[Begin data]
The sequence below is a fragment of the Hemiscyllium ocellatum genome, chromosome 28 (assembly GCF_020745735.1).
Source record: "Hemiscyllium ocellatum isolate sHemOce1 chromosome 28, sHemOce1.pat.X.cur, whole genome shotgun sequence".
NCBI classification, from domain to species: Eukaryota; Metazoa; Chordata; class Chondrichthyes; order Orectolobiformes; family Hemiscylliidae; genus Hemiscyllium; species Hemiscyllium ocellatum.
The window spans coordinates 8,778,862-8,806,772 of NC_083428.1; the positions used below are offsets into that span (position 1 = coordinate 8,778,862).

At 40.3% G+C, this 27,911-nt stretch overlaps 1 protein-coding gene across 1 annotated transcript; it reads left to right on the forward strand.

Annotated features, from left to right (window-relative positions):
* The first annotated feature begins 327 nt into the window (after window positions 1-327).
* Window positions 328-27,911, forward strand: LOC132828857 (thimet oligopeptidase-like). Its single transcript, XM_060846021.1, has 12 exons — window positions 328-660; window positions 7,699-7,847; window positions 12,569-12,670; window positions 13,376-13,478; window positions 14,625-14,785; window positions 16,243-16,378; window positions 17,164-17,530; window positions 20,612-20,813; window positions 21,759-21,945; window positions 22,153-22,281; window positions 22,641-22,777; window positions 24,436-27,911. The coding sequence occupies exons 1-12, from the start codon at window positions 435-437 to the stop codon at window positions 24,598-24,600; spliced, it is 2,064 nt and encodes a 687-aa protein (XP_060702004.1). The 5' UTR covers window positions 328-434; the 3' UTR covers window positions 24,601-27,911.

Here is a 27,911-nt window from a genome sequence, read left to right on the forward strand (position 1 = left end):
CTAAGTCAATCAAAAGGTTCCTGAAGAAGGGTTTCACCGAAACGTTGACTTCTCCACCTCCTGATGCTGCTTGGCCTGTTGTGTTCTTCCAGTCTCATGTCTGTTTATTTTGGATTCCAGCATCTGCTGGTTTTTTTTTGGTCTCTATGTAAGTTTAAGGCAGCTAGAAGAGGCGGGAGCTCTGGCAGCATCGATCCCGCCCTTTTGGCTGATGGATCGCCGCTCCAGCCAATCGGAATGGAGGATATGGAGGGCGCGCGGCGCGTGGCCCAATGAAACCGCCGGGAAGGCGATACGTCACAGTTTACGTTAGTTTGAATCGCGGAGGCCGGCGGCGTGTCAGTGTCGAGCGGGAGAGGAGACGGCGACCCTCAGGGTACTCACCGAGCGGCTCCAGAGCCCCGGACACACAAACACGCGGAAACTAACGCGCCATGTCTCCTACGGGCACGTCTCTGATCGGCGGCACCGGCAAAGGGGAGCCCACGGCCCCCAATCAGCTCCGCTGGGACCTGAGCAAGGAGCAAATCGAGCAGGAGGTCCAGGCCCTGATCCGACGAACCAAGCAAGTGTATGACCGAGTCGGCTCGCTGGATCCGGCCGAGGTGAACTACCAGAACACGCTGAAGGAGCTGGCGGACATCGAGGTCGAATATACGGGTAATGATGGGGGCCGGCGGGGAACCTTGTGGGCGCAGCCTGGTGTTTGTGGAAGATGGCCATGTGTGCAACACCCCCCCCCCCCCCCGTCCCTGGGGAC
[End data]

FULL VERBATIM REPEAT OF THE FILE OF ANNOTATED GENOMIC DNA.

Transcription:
The sequence below is a fragment of the Hemiscyllium ocellatum genome, chromosome 28 (assembly GCF_020745735.1).
Source record: "Hemiscyllium ocellatum isolate sHemOce1 chromosome 28, sHemOce1.pat.X.cur, whole genome shotgun sequence".
NCBI classification, from domain to species: Eukaryota; Metazoa; Chordata; class Chondrichthyes; order Orectolobiformes; family Hemiscylliidae; genus Hemiscyllium; species Hemiscyllium ocellatum.
The window spans coordinates 8,778,862-8,806,772 of NC_083428.1; the positions used below are offsets into that span (position 1 = coordinate 8,778,862).

At 40.3% G+C, this 27,911-nt stretch overlaps 1 protein-coding gene across 1 annotated transcript; it reads left to right on the forward strand.

Annotated features, from left to right (window-relative positions):
* The first annotated feature begins 327 nt into the window (after window positions 1-327).
* Window positions 328-27,911, forward strand: LOC132828857 (thimet oligopeptidase-like). Its single transcript, XM_060846021.1, has 12 exons — window positions 328-660; window positions 7,699-7,847; window positions 12,569-12,670; window positions 13,376-13,478; window positions 14,625-14,785; window positions 16,243-16,378; window positions 17,164-17,530; window positions 20,612-20,813; window positions 21,759-21,945; window positions 22,153-22,281; window positions 22,641-22,777; window positions 24,436-27,911. The coding sequence occupies exons 1-12, from the start codon at window positions 435-437 to the stop codon at window positions 24,598-24,600; spliced, it is 2,064 nt and encodes a 687-aa protein (XP_060702004.1). The 5' UTR covers window positions 328-434; the 3' UTR covers window positions 24,601-27,911.

Here is a 27,911-nt window from a genome sequence, read left to right on the forward strand (position 1 = left end):
CTAAGTCAATCAAAAGGTTCCTGAAGAAGGGTTTCACCGAAACGTTGACTTCTCCACCTCCTGATGCTGCTTGGCCTGTTGTGTTCTTCCAGTCTCATGTCTGTTTATTTTGGATTCCAGCATCTGCTGGTTTTTTTTTGGTCTCTATGTAAGTTTAAGGCAGCTAGAAGAGGCGGGAGCTCTGGCAGCATCGATCCCGCCCTTTTGGCTGATGGATCGCCGCTCCAGCCAATCGGAATGGAGGATATGGAGGGCGCGCGGCGCGTGGCCCAATGAAACCGCCGGGAAGGCGATACGTCACAGTTTACGTTAGTTTGAATCGCGGAGGCCGGCGGCGTGTCAGTGTCGAGCGGGAGAGGAGACGGCGACCCTCAGGGTACTCACCGAGCGGCTCCAGAGCCCCGGACACACAAACACGCGGAAACTAACGCGCCATGTCTCCTACGGGCACGTCTCTGATCGGCGGCACCGGCAAAGGGGAGCCCACGGCCCCCAATCAGCTCCGCTGGGACCTGAGCAAGGAGCAAATCGAGCAGGAGGTCCAGGCCCTGATCCGACGAACCAAGCAAGTGTATGACCGAGTCGGCTCGCTGGATCCGGCCGAGGTGAACTACCAGAACACGCTGAAGGAGCTGGCGGACATCGAGGTCGAATATACGGGTAATGATGGGGGCCGGCGGGGAACCTTGTGGGCGCAGCCTGGTGTTTGTGGAAGATGGCCATGTGTGCAACACCCCCCCCCCCCCCCGTCCCTGGGGAC